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      Direct estimation of HDL-mediated cholesterol efflux capacity from serum.
      ,
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      Development and validation of apolipoprotein AI-associated lipoprotein proteome panel for the prediction of cholesterol efflux capacity and coronary artery disease.
      ). These methods are a great tool to explore the association of CEC with outcomes in large general population studies. However, the estimated CEC used in these methods might not be a good predictor for CEC in other populations (
      • Kuusisto S.
      • Holmes M.V.
      • Ohukainen P.
      • Kangas A.J.
      • Karsikas M.
      • Tiainen M.
      • Perola M.
      • Salomaa V.
      • Kettunen J.
      • Ala-Korpela M.
      Direct estimation of HDL-mediated cholesterol efflux capacity from serum.
      ). Large studies using an actual cell-based CEC assay are thus still required to further explore the association of CEC with outcomes and to understand the genetic basis and regulation of CEC better (
      • Low-Kam C.
      • Rhainds D.
      • Lo K.S.
      • Barhdadi A.
      • Boulé M.
      • Alem S.
      • Pedneault-Gagnon V.
      • Rhéaume E.
      • Dubé M.
      • Busseuil D.
      • Hegele R.A.
      • Lettre G.
      • Tardif J.
      Variants at the APOE /C1/C2/C4 locus modulate cholesterol efflux capacity independently of high-density lipoprotein cholesterol.
      ,
      • Koekemoer A.L.
      • Codd V.
      • Masca N.G.D.
      • Nelson C.P.
      • Musameh M.D.
      • Kaess B.M.
      • Hengstenberg C.
      • Rader D.J.
      • Samani N.J.
      Large-scale analysis of determinants, stability, and heritability of high-density lipoprotein cholesterol efflux capacity.
      ,
      • Ritsch A.
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      • Hunjadi M.
      • Stojakovic T.
      • Silbernagel G.
      • Scharnagl H.
      • Kleber M.E.
      • März W.
      Cholesterol efflux capacity and cardiovascular disease: the Ludwigshafen Risk and Cardiovascular Health (LURIC) study.
      ).
      The application of CEC assays to large studies is hampered by the fact that the assays are not well standardized, and various models have been used (
      • Rhainds D.
      • Tardif J.-C.C.
      From HDL-cholesterol to HDL-function.
      ,
      • Anastasius M.
      • Kockx M.
      • Jessup W.
      • Sullivan D.
      • Rye K.A.
      • Kritharides L.
      Cholesterol efflux capacity: an introduction for clinicians.
      ). Hafiane and Genest (
      • Hafiane A.
      • Genest J.
      HDL-mediated cellular cholesterol efflux assay method.
      ) have previously addressed some aspects of the assay that can impact CEC results. In addition, recent large epidemiological studies agree in some technical key parameters (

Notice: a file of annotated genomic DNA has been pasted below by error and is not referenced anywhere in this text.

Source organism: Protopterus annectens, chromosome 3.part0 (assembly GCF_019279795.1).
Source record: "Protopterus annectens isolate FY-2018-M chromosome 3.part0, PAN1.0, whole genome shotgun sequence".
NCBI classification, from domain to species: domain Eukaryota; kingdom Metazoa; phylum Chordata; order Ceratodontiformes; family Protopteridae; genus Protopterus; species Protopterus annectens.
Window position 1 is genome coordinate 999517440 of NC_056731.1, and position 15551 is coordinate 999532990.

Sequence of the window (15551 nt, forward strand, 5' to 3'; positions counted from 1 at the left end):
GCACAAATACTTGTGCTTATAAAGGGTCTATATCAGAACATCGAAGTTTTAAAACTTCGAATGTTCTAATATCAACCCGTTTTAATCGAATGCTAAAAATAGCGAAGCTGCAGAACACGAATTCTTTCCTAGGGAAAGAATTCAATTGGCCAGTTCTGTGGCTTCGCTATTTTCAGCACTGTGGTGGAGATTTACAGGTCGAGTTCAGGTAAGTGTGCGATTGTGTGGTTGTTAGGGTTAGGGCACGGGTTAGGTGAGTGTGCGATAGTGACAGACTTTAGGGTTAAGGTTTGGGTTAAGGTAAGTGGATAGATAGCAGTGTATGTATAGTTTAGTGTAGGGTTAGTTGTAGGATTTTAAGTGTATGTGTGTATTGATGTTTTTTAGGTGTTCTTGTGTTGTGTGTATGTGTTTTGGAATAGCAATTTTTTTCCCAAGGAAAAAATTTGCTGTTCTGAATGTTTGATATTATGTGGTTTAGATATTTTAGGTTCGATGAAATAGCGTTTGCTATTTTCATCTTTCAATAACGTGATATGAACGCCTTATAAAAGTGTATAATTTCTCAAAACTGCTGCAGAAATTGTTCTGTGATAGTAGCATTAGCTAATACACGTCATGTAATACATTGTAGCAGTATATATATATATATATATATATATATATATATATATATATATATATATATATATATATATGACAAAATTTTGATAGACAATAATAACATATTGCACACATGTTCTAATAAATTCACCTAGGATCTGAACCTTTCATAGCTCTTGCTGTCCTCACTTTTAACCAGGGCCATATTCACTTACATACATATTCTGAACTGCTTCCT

• Qiu C.
      • Zhao X.
      • Zhou Q.
      • Zhang Z.
      High-density lipoprotein cholesterol efflux capacity is inversely associated with cardiovascular risk: a systematic review and meta-analysis.
      ,
      • Soria-Florido M.T.
      • Schröder H.
      • Grau M.
      • Fitó M.
      • Lassale C.
      High density lipoprotein functionality and cardiovascular events and mortality: a systematic review and meta-analysis.
      ): cholesterol is labeled either radioactively with 3H or fluorescently with dipyrrometheneboron difluoride (BODIPY); J774A.1 macrophages or differentiated THP-1 cells are used; ABCA1 expression is upregulated by incubation with cAMP; apoB-depleted plasma or serum is used as acceptor; and efflux is most commonly performed for a time frame of 4 h. Nevertheless, there are still several technical differences between protocols (supplemental Tables S1 and S2). The impact of the cell type (
      • Li X.M.
      • Tang W.H.W.
      • Mosior M.K.
      • Huang Y.
      • Wu Y.
      • Matter W.
      • Gao V.
      • Schmitt D.
      • DiDonato J.A.
      • Fisher E.A.
      • Smith J.D.
      • Hazen S.L.
      Paradoxical association of enhanced cholesterol efflux with increased incident cardiovascular risks.
      ), label (
      • Sankaranarayanan S.
      • Kellner-Weibel G.
      • de la Llera-Moya M.
      • Phillips M.C.
      • Asztalos B.F.
      • Bittman R.
      • Rothblat G.H.
      A sensitive assay for ABCA1-mediated cholesterol efflux using BODIPY-cholesterol.
      ,
      • Ritsch A.
      • Scharnagl H.
      • März W.
      HDL cholesterol efflux capacity and cardiovascular events.
      ), and acceptor (
      • Davidson W.S.
      • Heink A.
      • Sexmith H.
      • Melchior J.T.
      • Gordon S.M.
      • Kuklenyik Z.
      • Woollett L.
      • Barr J.R.
      • Jones J.I.
      • Toth C.A.
      • Shah A.S.
      The effects of apolipoprotein B depletion on HDL subspecies composition and function.
      ,
      • Holzer M.
      • Kern S.
      • Trieb M.
      • Trakaki A.
      • Marsche G.
      HDL structure and function is profoundly affected when stored frozen in the absence of cryoprotectants.
      ) on CEC has been discussed before (
      • Rhainds D.
      • Tardif J.-C.C.
      From HDL-cholesterol to HDL-function.
      ). In contrast, the effect of different cell lysis reagents (
      • Sankaranarayanan S.
      • Kellner-Weibel G.
      • de la Llera-Moya M.
      • Phillips M.C.
      • Asztalos B.F.
      • Bittman R.
      • Rothblat G.H.
      A sensitive assay for ABCA1-mediated cholesterol efflux using BODIPY-cholesterol.